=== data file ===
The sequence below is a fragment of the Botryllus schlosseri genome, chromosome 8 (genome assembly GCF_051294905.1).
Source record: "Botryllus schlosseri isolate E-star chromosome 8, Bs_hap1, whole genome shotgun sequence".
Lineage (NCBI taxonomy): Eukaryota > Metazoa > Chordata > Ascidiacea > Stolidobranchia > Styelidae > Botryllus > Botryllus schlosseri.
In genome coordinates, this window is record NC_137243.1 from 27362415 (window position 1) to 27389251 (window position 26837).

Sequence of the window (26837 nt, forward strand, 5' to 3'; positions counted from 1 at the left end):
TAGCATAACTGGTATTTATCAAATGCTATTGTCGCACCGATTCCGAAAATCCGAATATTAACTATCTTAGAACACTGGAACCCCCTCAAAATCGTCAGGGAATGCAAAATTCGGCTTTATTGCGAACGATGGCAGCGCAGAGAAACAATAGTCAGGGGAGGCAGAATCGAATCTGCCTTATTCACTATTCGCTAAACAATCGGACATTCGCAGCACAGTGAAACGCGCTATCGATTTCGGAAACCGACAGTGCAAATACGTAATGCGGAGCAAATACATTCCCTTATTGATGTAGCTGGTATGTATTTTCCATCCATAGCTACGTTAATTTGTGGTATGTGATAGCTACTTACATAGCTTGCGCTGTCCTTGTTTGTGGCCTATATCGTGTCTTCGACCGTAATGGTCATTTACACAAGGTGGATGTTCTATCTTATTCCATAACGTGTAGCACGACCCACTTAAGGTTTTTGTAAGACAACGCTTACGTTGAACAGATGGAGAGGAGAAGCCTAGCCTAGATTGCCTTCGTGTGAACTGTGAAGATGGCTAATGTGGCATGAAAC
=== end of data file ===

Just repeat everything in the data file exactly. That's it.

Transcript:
The sequence below is a fragment of the Botryllus schlosseri genome, chromosome 8 (genome assembly GCF_051294905.1).
Source record: "Botryllus schlosseri isolate E-star chromosome 8, Bs_hap1, whole genome shotgun sequence".
Lineage (NCBI taxonomy): Eukaryota > Metazoa > Chordata > Ascidiacea > Stolidobranchia > Styelidae > Botryllus > Botryllus schlosseri.
In genome coordinates, this window is record NC_137243.1 from 27362415 (window position 1) to 27389251 (window position 26837).

Sequence of the window (26837 nt, forward strand, 5' to 3'; positions counted from 1 at the left end):
TAGCATAACTGGTATTTATCAAATGCTATTGTCGCACCGATTCCGAAAATCCGAATATTAACTATCTTAGAACACTGGAACCCCCTCAAAATCGTCAGGGAATGCAAAATTCGGCTTTATTGCGAACGATGGCAGCGCAGAGAAACAATAGTCAGGGGAGGCAGAATCGAATCTGCCTTATTCACTATTCGCTAAACAATCGGACATTCGCAGCACAGTGAAACGCGCTATCGATTTCGGAAACCGACAGTGCAAATACGTAATGCGGAGCAAATACATTCCCTTATTGATGTAGCTGGTATGTATTTTCCATCCATAGCTACGTTAATTTGTGGTATGTGATAGCTACTTACATAGCTTGCGCTGTCCTTGTTTGTGGCCTATATCGTGTCTTCGACCGTAATGGTCATTTACACAAGGTGGATGTTCTATCTTATTCCATAACGTGTAGCACGACCCACTTAAGGTTTTTGTAAGACAACGCTTACGTTGAACAGATGGAGAGGAGAAGCCTAGCCTAGATTGCCTTCGTGTGAACTGTGAAGATGGCTAATGTGGCATGAAAC